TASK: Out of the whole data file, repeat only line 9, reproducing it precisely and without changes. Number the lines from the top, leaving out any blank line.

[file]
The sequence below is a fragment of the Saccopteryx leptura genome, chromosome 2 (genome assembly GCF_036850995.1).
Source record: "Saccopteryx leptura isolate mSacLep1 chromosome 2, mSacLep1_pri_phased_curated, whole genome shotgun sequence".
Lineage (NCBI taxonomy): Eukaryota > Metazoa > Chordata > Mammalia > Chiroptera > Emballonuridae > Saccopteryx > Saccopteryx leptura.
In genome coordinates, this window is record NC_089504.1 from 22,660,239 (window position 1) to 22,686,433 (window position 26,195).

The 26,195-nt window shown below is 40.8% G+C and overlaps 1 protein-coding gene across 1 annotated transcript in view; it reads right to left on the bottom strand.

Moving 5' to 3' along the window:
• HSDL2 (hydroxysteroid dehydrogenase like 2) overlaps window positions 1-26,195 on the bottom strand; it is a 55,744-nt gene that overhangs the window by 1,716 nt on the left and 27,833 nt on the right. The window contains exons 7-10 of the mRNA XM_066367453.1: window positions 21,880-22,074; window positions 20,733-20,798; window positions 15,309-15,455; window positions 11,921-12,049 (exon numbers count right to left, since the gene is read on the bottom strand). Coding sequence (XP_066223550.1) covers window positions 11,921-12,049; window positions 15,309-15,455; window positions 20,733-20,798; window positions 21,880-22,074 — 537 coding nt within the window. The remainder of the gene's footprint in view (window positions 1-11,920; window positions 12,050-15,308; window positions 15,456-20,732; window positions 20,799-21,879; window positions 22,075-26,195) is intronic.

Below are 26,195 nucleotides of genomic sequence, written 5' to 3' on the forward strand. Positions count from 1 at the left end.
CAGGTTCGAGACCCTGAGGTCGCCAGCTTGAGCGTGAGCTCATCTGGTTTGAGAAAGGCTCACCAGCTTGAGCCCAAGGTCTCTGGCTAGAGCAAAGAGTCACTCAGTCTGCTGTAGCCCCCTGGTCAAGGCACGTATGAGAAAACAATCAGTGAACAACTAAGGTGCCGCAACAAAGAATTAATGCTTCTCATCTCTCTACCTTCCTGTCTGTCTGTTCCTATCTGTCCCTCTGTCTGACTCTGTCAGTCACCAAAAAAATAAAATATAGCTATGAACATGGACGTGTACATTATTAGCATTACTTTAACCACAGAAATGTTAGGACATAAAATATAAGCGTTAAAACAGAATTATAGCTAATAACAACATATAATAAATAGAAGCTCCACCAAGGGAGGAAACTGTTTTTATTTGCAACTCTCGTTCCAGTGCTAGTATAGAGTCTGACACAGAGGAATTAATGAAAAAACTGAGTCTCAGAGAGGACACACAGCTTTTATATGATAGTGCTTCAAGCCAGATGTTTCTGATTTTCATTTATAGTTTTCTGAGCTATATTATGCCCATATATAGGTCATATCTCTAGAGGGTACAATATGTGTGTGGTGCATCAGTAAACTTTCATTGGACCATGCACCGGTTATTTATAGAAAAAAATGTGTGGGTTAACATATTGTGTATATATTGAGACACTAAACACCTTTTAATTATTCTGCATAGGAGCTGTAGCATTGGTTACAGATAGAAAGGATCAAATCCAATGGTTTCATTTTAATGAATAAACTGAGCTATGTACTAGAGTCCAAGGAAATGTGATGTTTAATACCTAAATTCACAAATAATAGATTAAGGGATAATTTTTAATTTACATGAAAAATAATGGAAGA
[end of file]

CAGGTTCGAGACCCTGAGGTCGCCAGCTTGAGCGTGAGCTCATCTGGTTTGAGAAAGGCTCACCAGCTTGAGCCCAAGGTCTCTGGCTAGAGCAAAGAGTCACTCAGTCTGCTGTAGCCCCCTGGTCAAGGCACGTATGAGAAAACAATCAGTGAACAACTAAGGTGCCGCAACAAAGAATTAATGCTTCTCATCTCTCTACCTTCCTGTCTGTCTGTTCCTATCTGTCCCTCTGTCTGACTCTGTCAGTCACCAAAAAAATAAAATATAGCTATGAACATGGACGTGTACATTATTAGCATTACTTTAACCACAGAAATGTTAGGACATAAAATATAAGCGTTAAAACAGAATTATAGCTAATAACAACATATAATAAATAGAAGCTCCACCAAGGGAGGAAACTGTTTTTATTTGCAACTCTCGTTCCAGTGCTAGTATAGAGTCTGACACAGAGGAATTAATGAAAAAACTGAGTCTCAGAGAGGACACACAGCTTTTATATGATAGTGCTTCAAGCCAGATGTTTCTGATTTTCATTTATAGTTTTCTGAGCTATATTATGCCCATATATAGGTCATATCTCTAGAGGGTACAATATGTGTGTGGTGCATCAGTAAACTTTCATTGGACCATGCACCGGTTATTTATAGAAAAAAATGTGTGGGTTAACATATTGTGTATATATTGAGACACTAAACACCTTTTAATTATTCTGCATAGGAGCTGTAGCATTGGTTACAGATAGAAAGGATCAAATCCAATGGTTTCATTTTAATGAATAAACTGAGCTATGTACTAGAGTCCAAGGAAATGTGATGTTTAATACCTAAATTCACAAATAATAGATTAAGGGATAATTTTTAATTTACATGAAAAATAATGGAAGA